BMW

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Five companies using branded top-level domains (TLDs) & why

As of today, 619 applications have been submitted for brand top-level domains (TLDs).

And there are plenty of big name brands that are already using them.

In this post I’ll look at five examples, as well as giving a bit of background on TLDs and why brands might want their own.

How do the most popular brands manage blog comment sections?

Around 15 years ago, forums and blog comment sections were staples of brand-to-fan communication. But the world’s moved on.

While many choose to focus on social media channels, some of the world’s most popular brands still blog as they have spent years attracting readers and building an engaged community.

But how do they manage reader comments to ensure the engaged community doesn’t become a free-for-all?

Automotive online: the German big three at a glance

I’ve looked at Japanese automotive brands online, now it’s time to take on Germany.

I thought I’d take a spin through the UK websites of the German big three automotive companies. What do BMW, Audi and Mercedes’ websites handle like for first timers?

Well, they might be known as the big three, but much like the Japanese roundup, there’s a clear loser.

For some detail on automotive and social media, check out these posts.

Nine examples of search tools from automotive websites

I’ve looked at search and comparison tools on automotive sites in the past, and there was a lot of room for improvement. 

Some automotive brands, accustomed for so long to the dealership sales process, were slow to adapt to and take advantage of ecommerce. 

Now, with some stats suggesting that up to 94% of people are researching cars online before purchase, the online user experience is all important.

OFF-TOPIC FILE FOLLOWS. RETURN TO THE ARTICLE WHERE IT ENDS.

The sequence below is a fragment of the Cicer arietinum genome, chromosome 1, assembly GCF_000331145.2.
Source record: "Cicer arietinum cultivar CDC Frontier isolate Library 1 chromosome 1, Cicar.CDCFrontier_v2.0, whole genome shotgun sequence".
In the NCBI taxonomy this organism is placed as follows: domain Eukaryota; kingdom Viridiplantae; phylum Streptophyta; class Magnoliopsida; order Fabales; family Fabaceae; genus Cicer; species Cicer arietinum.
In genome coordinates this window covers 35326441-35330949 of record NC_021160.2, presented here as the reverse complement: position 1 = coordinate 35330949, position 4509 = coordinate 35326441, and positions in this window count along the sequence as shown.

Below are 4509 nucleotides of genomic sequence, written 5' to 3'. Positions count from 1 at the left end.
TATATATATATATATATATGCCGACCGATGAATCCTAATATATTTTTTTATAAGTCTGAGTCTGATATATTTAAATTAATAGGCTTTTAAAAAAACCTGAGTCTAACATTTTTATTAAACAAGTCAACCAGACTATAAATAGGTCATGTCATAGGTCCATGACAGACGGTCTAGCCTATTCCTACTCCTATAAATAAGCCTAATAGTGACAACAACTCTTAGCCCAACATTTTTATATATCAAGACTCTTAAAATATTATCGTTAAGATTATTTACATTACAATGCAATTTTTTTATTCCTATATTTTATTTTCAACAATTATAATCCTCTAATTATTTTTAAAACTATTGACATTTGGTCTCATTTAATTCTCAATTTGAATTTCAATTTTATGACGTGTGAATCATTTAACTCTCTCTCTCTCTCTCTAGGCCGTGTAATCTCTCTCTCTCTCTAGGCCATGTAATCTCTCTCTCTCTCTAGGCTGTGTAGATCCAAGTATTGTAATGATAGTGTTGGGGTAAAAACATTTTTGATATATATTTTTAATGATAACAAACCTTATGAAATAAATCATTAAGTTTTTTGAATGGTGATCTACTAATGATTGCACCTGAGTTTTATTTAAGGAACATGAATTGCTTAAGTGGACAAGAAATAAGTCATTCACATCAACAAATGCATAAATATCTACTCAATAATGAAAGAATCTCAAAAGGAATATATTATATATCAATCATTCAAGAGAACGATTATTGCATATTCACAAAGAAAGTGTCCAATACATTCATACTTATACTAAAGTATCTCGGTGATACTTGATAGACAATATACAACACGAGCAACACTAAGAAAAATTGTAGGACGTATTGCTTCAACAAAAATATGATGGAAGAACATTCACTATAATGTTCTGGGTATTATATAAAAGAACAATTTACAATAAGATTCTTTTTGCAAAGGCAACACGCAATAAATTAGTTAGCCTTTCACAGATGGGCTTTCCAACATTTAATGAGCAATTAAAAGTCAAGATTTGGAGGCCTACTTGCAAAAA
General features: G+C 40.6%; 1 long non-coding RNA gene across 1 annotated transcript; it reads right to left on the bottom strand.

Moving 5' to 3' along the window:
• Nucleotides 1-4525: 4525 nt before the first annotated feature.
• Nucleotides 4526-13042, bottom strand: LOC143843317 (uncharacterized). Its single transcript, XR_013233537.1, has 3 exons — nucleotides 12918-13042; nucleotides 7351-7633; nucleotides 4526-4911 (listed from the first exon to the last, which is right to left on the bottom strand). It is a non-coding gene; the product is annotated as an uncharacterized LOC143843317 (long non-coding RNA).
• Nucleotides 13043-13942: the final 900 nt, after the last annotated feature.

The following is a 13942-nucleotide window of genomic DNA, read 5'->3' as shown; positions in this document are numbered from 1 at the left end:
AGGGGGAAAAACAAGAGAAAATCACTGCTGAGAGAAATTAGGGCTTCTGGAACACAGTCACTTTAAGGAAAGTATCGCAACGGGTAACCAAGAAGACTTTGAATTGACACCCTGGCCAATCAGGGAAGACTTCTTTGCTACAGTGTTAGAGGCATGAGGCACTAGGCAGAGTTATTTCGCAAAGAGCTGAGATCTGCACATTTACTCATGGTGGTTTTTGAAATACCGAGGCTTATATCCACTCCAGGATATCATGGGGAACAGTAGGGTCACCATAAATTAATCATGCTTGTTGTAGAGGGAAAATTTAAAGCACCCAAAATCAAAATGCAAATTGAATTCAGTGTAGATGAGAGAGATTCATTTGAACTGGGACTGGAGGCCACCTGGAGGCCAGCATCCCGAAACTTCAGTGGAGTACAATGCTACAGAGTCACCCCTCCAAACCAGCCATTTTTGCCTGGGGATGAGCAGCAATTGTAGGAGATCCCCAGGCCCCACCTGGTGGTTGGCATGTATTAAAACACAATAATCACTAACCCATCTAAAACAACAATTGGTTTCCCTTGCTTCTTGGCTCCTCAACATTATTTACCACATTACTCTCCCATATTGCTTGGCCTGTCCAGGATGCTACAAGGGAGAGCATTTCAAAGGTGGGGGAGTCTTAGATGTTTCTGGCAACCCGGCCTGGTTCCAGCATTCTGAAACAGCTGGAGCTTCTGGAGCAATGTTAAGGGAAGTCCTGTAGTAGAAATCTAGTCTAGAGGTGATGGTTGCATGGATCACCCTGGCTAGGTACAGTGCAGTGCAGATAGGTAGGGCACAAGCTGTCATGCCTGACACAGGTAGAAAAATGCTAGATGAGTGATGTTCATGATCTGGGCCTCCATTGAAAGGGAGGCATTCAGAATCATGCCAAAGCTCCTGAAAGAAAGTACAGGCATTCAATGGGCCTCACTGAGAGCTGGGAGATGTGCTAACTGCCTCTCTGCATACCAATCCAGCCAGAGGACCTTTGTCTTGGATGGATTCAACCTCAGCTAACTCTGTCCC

Here are some examples from the major automotive brands. 

Six examples of automotive social media strategy

In a regular feature I’ll be taking a look at brands from a particular industry to see how they compare with one another on various social media channels.

Last month I wrote about why Ford’s social media strategy is so good, in which I took a look at the 110 year-old car manufacturer and how it’s managed to transform its digital presence through expertly tailoring its content and connecting to each social channel’s audience with authentic engagement and a suitable tone of voice.

Let’s take a look at how other brands compare in the world of automotive social media.

How BMW uses Facebook, Twitter, Pinterest and Google+

Over the past few months I’ve been looking at how different global brands make use of the main social networks, but so far I’ve neglected the auto industry.

I’ve rectified that this week by turning the spotlight on BMW, which as it turns out has a surprisingly strong Facebook presence.

This post follows on from similar articles focusing on brands such as Coca-Cola, Nike, Red Bull, Microsoft and Ikea.

And without further ado, here’s a quick look at how BMW uses Facebook, Twitter, Pinterest and Google+…

BMW opens shop on eBay

In its first foray into e-commerce, BMW has opened a store on eBay selling car parts and accessories. 

This move makes BMW the first car maker to sell directly through the site, and allows it to take advantage of the sizeable market for motor spares on the site. 

Google AdWords’ biggest spenders revealed

Google generates billions of dollars in revenue every quarter, and big
brands are known to be some of the most prolific spenders.

But just how much are specific brands spending? That’s not information
that Google has publicly disclosed before, but AdAge claims to have
obtained
a document detailing just how much major brands spent in June.